Mahindra’s fortunes in SA will be swayed by the KUV100’s reception. Does it rise to the challenge?
During the 2000s, a number of Indian and Chinese manufacturers entered the South African automotive market. A decade later, only a few have survived this challenging environment. Mahindra & Mahindra has done better than most, entering the marketplace soon after the start of the new millennium, weathering the economic downturn towards the end of the previous decade, and now launching what is its most aggressive new-model onslaught to date.
The car that this Indian manufacturer has placed most of its hopes on in the passenger-car market is the light crossover KUV100. We initially drove a derivative of this car in India (see June 2016) and now the full range is available in South Africa.
No assessment of the KUV100 can ignore the quirky exterior design. It seems the designers drew their inspiration for the wrap-around headlamps from modern sports sunglasses, while the 14-inch alloy wheels look comically small in the large wheelarches. It ultimately appears top-heavy and unresolved in places (no doubt compounded by the high 170 mm ground clearance), but there’s no concern it won’t draw attention…
It’s a far more conventional affair inside, where such luxuries as Bluetooth connectivity, an auxiliary slot and USB port complement the radio and CD player, air-conditioning system and electrically adjustable windows and mirrors.
In terms of practical use, the small mono-colour display screen for the audio system is difficult to read in low light, while its supplementary buttons aren’t intuitive. However, we found that, with a little acclimatisation, these functions soon became less confusing.
The driver’s seat is comfortable and set at an ideal height, while the gearlever – which protrudes from the facia – is perfectly sited close to the steering wheel. The result is that every gear-change is effortless thanks to such a short distance for your left hand to reach. The direct shift action is also a pleasure.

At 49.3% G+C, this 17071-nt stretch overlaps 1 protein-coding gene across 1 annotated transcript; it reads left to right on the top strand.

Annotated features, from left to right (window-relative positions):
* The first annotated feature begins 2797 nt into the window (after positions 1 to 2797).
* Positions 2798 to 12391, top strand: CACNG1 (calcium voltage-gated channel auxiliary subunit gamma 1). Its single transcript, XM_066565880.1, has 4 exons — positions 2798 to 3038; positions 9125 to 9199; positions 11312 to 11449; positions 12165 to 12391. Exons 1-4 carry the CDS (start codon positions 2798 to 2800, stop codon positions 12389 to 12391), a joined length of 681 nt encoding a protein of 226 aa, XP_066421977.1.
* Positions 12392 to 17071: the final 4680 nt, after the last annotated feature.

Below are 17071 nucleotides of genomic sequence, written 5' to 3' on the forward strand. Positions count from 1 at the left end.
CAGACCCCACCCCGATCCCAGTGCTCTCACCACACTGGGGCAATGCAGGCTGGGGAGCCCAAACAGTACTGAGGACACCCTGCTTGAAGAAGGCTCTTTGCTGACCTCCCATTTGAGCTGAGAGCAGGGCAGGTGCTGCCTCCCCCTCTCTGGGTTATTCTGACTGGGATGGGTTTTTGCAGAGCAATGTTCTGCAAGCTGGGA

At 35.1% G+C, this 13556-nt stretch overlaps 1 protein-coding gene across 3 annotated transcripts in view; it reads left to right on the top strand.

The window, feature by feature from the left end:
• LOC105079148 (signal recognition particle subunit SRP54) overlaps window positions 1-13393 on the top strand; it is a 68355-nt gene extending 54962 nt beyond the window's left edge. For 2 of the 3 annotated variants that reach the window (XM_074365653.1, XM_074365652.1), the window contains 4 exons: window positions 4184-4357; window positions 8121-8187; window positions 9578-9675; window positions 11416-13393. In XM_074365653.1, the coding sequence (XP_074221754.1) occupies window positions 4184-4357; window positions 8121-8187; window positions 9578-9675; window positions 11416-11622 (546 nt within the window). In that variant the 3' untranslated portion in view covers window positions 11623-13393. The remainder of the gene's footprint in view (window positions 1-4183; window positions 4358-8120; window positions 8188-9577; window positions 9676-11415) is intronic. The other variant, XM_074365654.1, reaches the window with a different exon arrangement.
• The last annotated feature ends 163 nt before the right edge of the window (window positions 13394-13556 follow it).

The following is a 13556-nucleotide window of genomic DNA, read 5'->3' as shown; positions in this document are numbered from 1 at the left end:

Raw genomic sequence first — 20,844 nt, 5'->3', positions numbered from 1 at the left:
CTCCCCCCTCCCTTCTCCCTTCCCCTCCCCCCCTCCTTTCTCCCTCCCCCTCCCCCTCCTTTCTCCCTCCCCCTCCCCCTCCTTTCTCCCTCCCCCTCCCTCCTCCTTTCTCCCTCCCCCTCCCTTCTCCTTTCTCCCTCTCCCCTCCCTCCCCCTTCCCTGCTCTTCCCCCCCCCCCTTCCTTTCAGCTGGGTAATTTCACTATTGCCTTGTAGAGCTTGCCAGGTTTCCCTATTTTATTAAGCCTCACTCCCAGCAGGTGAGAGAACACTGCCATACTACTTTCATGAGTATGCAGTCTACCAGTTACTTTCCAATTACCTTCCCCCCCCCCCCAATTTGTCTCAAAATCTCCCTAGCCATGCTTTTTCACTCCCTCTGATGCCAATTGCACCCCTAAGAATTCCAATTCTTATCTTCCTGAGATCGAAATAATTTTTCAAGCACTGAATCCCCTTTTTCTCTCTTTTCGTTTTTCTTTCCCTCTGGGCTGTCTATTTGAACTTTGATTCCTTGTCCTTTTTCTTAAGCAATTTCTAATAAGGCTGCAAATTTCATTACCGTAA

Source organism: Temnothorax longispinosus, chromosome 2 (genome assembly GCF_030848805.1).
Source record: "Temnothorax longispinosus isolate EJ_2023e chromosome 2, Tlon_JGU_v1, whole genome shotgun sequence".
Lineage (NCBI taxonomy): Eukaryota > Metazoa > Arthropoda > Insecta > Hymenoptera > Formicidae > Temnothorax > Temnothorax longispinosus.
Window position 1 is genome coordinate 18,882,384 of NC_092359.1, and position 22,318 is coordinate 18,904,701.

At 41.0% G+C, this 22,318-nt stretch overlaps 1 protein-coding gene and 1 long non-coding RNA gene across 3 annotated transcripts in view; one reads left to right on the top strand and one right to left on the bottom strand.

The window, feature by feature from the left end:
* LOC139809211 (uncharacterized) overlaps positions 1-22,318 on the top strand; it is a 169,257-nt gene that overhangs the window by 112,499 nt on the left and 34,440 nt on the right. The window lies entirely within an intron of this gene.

Likewise, we were impressed with the vehicle’s overall fit and finish. Mahindras have long had higher-quality cabins than their competitor Chinese vehicles, and the same applies to the KUV100. What is lacking, however, is some of the material cohesion present in a vehicle such as the Renault Sandero Stepway. Although compact (at 3 675 mm long and 1 715 mm wide, the KUV100 is only marginally bigger than a Volkswagen Up!), the height of the car sets it apart. Standing 1 655 mm tall, the KUV100 has a surfeit of headroom for front and rear passengers, even those taller than 1,9 metres.
Conversely, the boot is small (128 dm3) and utility volume compromised because, when folded forward, the rear backrest does not lie flush with the boot floor. Once on the move, it speedily becomes apparent that speed isn’t a major player… Like most triples, the 1,2-litre, three-cylinder revs freely (and noisily), but that doesn’t translate into much forward momentum.
During performance testing, a few of the KUV100’s positive and negative characteristics very quickly became apparent. The acceleration figure of 15,61 seconds is comparatively slow, but the engine manages to perform with some vigour in the first three gears between about 4 500 and 6 000 r/min. Thereafter, performance quickly tapers off. What’s more, bizarrely, the gap between first and second gears is too big; change into the latter and the revs drop by more than 2 000 r/min, nudging the powertrain out of a usable engine-speed range and requiring you to exercise patience until the revs crest 4 500 r/min again. A tighter set of ratios would be a worthwhile solution, or, if you require a healthy hit of extra performance, consider the diesel model and its torquey 1,2-litre turbodiesel engine that delivers 57 kW and 190 N.m from just 1 750 r/min.
The emergency-braking test revealed that the car’s stoppers, supplemented with ABS and EBD, do a commendable job. The average time of 3,10 seconds is slightly better than we normally achieve with budget vehicles, and there was only subtle body movement during the braking events. On highways and during town-bound journeys, what the KUV100 lacks in straight-line performance, it makes up for with a comfortable secondary ride that absorbs scars with measured aplomb. But, where you win on the ride-quality front, you lose out on resolute body control. There’s lots of roll during cornering and yawing and pitching during acceleration and braking exercises.
But what’s perhaps most irritating is the steering system’s near complete lack of self-centring. It affords the rack a woolly feel, and keeping a straight line at higher speeds is more of a chore than it should be.